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Miss Indian Arizona is crowned

SCOTTSDALE, Ariz. - Andrea Lynn Siow is back in Old Oraibi, Ariz., her Hopi village, after being named Miss Indian Arizona 2003 - 2004. The Miss Indian Arizona Scholarship Program was held Oct. 10, in Scottsdale.

Siow, 26, is the fourth member of the Hopi tribe to win the title in the 43-year history of the program. She is the daughter of Lawrence Siow of the Coyote Clan, and Mary Siow of the Corn and Water Clan. Siow was born and raised on Third Mesa. Her village has the distinction of being the oldest continuously inhabited village in the United States. For the past two years, she has helped with the Toys for Tots program, and with setting up Christmas parties in her village.

Siow attended the Arizona State Schools for the Deaf and the Blind in Tucson. She has a visual impairment called Stargardt's disease, a rare genetic disorder similar to macular degeneration.

The Miss Indian Arizona Pageant, sponsored by the Intertribal Council of Arizona, Inc. and the Miss Indian Arizona Association, is one of the longest running, and traditionally-diverse events representing the 21 tribes of Arizona. A unique feature of the pageant is how contestants blend the best aspects of their traditional Indian cultures with their modern lifestyles.

Presiding over the pageant were the masters of ceremonies Ivan Makil and Jacob Moore. Makil gave a special tribute to Lori Piestewa, a U.S. Army soldier from Tuba City, Ariz. who was killed in Iraq. Also assisting was Dorian Dalton, Miss Indian Arizona 2002 - 2003. Dalton choreographed the opening dance by the contestants, introduced each contestant, and presented the awards.

The contestants participated in a variety of events during the competition, including the talent showcase, evening dress presentation, traditional dress, and impromptu question. These events were punctuated by entertainment from the musical group Est?n-bah, a 2003 Native American Musical Awards nominee for Best World Music Recording.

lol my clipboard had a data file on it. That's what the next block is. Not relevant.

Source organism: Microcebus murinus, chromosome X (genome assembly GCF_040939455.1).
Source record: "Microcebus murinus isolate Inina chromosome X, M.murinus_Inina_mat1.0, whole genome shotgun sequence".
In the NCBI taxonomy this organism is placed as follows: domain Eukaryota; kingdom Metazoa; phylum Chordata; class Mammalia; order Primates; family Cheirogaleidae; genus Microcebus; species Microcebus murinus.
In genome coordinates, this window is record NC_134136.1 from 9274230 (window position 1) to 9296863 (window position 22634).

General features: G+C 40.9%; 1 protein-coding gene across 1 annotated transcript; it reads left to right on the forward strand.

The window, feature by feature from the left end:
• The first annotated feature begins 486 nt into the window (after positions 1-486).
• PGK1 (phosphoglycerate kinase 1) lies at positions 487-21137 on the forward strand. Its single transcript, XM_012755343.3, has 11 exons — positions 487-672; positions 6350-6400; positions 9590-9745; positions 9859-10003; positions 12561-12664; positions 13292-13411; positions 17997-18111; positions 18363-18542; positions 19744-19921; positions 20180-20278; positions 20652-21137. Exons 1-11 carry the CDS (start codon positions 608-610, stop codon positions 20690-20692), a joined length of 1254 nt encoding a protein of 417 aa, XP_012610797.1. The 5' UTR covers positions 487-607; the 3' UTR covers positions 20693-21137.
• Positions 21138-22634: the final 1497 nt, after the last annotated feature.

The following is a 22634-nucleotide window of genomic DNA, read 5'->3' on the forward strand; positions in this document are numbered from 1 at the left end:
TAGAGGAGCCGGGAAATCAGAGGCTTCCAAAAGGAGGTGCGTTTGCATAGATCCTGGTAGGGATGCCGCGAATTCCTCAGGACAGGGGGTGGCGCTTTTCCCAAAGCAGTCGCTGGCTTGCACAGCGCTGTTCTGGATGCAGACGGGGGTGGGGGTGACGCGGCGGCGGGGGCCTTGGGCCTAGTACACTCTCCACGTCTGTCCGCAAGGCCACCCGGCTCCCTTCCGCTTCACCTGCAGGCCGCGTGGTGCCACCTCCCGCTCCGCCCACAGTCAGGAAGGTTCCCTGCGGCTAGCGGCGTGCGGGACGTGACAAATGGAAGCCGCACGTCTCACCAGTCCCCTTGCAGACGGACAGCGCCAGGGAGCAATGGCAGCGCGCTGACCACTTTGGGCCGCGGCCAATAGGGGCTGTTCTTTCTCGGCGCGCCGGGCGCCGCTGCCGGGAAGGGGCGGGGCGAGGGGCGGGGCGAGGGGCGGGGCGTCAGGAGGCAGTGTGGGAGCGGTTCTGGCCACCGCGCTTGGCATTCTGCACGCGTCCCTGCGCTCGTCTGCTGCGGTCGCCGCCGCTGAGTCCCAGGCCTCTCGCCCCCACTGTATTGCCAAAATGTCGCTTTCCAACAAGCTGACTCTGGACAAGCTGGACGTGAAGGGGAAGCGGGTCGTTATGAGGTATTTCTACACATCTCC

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For the final traditional dress and impromptu question segments of the competition, Siow dressed in garments traditionally worn by Hopi girls for special occasions such as initiations, and dances. She wore a manta, or black wrap-around dress, representing the universe, life, and the bloodline that runs through us all. She wore traditional white makeup made with corn meal called "homa." This is traditionally worn by Hopi women during prayer and ceremonies for beautification and purity. Siow wore her hair up in a squash blossom style, a sign that she is not married and has no children.

Siow reached into the basket to pick a tiny slip of paper containing the question she had, and handed it to Makil, who read it aloud. The question for Siow: "Diabetes is a serious illness affecting Arizona Indians. Do you feel enough is being done to address this?"

This was a fitting question, considering Siow's life over the past three years. Her father suffered from diabetes for many years, but Siow had never understood the process of managing the disease. Then, in 2000, her father underwent surgery for a diabetes-related injury. Although the surgery went well, complications caused her father to lapse into a coma and he died several days later. This had a profound effect upon Siow, who lamented, "Why didn't I ever ask about this?"

A turning point in her life, Siow said this taught her an appreciation for life, and to "live every day to the fullest." She now works full-time in a special diabetes program, sponsored by Indian Health Service. The focus of the program is education and prevention. As part of the program, Siow conducts diabetes screening, and helps Indians learn how to prevent and control the disease. Because an active lifestyle is so important in diabetes prevention, Siow is also involved with the 100 Mile Club, a nationwide physical fitness program with about 1,900 participants.

Siow also working to bring the Youth in Motion program to Hopi schools. Like the 100 Mile Club, Youth in Motion aims to build healthy exercise habits.

Siow is plans to speak with different tribes in order to share experiences and connect similar support groups across the reservations during her reign as Miss Indian Arizona. She also wants to return to her high school and speak. Above all else, Siow plans to continue her work with the diabetes program and promote diabetes prevention.

"My heart is in serving the community" by improving health and wellness of others, she said. Her father would be proud of her.